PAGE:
Friday, July 2, 2021

Our Bee Rescue Adventure!

 Our local bee club - Heart of Texas Beekeepers Association - receives calls from people who have unwanted swarms of bees take up home in sheds, attics, walls or other places.
Sherry is on a list of local beekeepers who are willing to take bees and relocate them to their own apiaries. It just so happened that Thursday morning, I stopped by the bee yard on my way down to Sherry's to do some laundry. Louis Dean paused the truck so I could do an inspection of all the hives from the ranch road. I saw activity in all of them but hive #4 had only a handful of bees coming in and out. NOT a good sign. More than likely this was a queenless hive.

I started my laundry and reported my findings to Sherry and we planned on checking the hives at first light on Friday. I sat in her office whacking up denim while my laundry washed and dried. It was so hot that by the time the second load was done - the first one that was hung on the lines was already dry!
That's when Sherry answered a call from a man in Robinson (like a suburb of Waco) who had a swarm of bees arrive in his back yard a week earlier. They had claimed a 100 year old cedar chest as its new home and he was unable to mow his yard for all the bees. Not to mention he did not WANT bees inside the chest that was inside his shed!
She was the first one to respond to his plea for help and within an hour, we were on our way to inspect the situation. It is commendable that the homwowner didn't try to exterminate the bees. He did not want to kill them but to have them relocated.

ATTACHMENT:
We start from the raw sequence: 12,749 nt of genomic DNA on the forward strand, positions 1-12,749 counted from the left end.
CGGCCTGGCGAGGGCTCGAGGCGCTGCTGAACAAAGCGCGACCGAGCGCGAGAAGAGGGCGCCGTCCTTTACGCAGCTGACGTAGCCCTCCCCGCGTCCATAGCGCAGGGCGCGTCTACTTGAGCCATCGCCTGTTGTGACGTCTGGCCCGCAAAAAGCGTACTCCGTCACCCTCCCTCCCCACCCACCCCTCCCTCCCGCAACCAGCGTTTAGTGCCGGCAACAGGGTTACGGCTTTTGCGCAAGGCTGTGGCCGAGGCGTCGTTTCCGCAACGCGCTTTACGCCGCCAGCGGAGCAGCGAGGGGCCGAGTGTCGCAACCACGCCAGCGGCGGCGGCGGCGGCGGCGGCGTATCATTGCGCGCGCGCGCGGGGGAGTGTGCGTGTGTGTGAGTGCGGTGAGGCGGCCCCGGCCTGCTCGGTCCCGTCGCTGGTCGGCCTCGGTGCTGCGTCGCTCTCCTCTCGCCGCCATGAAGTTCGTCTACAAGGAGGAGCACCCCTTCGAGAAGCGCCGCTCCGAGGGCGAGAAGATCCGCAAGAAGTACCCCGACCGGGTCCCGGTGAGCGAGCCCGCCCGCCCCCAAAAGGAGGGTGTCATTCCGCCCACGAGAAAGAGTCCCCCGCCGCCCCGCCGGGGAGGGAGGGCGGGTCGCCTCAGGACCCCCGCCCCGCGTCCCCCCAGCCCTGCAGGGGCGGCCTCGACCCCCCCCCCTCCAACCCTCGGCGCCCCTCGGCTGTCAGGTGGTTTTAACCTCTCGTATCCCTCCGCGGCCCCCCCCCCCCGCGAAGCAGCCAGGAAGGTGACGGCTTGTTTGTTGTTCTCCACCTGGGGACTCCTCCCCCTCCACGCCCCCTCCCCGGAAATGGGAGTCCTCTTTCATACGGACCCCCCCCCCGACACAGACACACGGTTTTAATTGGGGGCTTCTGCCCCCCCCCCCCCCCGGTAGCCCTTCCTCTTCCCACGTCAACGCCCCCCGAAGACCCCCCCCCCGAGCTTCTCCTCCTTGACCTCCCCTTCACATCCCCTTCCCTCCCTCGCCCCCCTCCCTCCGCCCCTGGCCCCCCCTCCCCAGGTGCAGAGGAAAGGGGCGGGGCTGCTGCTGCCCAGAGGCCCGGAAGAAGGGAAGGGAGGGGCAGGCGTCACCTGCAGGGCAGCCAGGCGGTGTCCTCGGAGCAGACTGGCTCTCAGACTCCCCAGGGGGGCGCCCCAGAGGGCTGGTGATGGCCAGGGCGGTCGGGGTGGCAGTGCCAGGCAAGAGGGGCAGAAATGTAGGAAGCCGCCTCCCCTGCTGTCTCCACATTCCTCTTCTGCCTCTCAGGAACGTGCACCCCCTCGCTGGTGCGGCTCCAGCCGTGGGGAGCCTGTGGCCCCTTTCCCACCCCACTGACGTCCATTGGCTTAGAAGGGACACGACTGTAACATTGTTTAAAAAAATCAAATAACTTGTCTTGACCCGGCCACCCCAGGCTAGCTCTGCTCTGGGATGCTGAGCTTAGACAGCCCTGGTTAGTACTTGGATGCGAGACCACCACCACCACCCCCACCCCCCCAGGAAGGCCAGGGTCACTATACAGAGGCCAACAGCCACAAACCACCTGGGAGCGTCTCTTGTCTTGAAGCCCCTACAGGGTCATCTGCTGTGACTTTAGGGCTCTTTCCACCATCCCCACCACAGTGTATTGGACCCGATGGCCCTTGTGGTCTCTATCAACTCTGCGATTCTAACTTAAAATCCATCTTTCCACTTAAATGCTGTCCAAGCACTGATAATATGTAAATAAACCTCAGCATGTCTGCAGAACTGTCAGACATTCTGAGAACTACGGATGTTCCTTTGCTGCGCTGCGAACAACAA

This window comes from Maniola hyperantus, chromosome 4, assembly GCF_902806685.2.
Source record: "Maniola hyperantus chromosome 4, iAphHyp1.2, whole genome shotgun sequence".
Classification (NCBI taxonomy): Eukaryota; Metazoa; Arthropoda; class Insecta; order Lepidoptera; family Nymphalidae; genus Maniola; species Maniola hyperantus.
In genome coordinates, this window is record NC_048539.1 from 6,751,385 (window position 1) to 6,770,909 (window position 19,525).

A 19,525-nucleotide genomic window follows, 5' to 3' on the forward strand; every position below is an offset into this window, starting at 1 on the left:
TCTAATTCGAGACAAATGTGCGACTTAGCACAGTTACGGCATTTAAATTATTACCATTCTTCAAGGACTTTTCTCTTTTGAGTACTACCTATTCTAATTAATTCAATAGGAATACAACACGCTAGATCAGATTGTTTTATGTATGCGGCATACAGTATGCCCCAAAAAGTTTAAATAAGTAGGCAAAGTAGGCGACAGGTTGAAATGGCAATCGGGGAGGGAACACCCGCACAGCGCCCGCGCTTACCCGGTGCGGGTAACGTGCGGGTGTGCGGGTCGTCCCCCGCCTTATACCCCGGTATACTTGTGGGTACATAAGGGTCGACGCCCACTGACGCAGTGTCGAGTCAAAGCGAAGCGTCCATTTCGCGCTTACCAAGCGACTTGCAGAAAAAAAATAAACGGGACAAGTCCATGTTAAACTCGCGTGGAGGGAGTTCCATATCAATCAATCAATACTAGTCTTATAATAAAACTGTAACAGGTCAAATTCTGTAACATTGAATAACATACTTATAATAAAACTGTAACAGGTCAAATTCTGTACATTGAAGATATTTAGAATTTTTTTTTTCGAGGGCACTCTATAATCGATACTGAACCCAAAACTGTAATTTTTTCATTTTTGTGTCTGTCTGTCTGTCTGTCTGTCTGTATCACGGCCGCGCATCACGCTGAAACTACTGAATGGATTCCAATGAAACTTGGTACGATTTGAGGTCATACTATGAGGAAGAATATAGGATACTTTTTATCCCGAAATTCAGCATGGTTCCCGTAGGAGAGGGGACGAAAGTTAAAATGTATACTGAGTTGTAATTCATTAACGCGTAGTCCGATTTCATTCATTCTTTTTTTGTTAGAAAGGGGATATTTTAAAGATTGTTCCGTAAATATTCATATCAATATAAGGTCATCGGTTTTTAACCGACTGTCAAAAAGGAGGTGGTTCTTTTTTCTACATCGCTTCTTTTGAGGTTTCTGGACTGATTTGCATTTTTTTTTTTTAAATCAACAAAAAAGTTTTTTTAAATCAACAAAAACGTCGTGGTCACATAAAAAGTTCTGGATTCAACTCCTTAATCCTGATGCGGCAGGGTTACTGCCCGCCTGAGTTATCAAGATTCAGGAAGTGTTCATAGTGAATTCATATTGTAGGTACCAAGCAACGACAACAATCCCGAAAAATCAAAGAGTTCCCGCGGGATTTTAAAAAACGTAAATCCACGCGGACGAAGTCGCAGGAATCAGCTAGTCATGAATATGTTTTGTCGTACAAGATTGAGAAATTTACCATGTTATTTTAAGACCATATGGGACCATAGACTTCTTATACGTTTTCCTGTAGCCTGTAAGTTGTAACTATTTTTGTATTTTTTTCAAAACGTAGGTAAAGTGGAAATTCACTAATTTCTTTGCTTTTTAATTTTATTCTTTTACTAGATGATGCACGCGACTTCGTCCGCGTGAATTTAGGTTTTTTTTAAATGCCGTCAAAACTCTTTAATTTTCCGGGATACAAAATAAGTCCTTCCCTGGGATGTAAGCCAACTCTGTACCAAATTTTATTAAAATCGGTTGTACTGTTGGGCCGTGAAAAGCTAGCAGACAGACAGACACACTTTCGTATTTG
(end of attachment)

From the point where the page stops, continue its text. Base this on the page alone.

She was the first one to respond to his plea for help and within an hour, we were on our way to inspect the situation. It is commendable that the homwowner didn't try to exterminate the bees. He did not want to kill them but to have them relocated.

Upon inspection, we saw there was one hole they were using as an entrance and exit.
Since the bees are busy foraging during the daylight hours, we decided to come back under cloak of darkness later that night when most of the bees had returned and would be inside the cedar chest.

Dean fashioned a cap to put over the hole since there was a bubble of bees right there at the opening.
He used the lid from my 'flat white' coffee of Wednesday and several strips of clear tape.
Sherry secured it in place and since the bees were not active, no bee suit was required - even though we had them with us.

That part was done!

Next they used straps to secure the chest and prevent it from opening up on us.

The next step was to load it in the truck.

Easy peasy!!!

You can hear them buzzing inside the chest!
We drove home with them - and you always want to use a truck for this!
It's never a good thing to travel with bees inside your vehicle!
We unloaded them to the gravel driveway underneath our big red carport - rain was possible and this would protect them until we could get them into a hive.

All was well for the night!
Friday morning we were up before the sun and began the second stage of the bee rescue.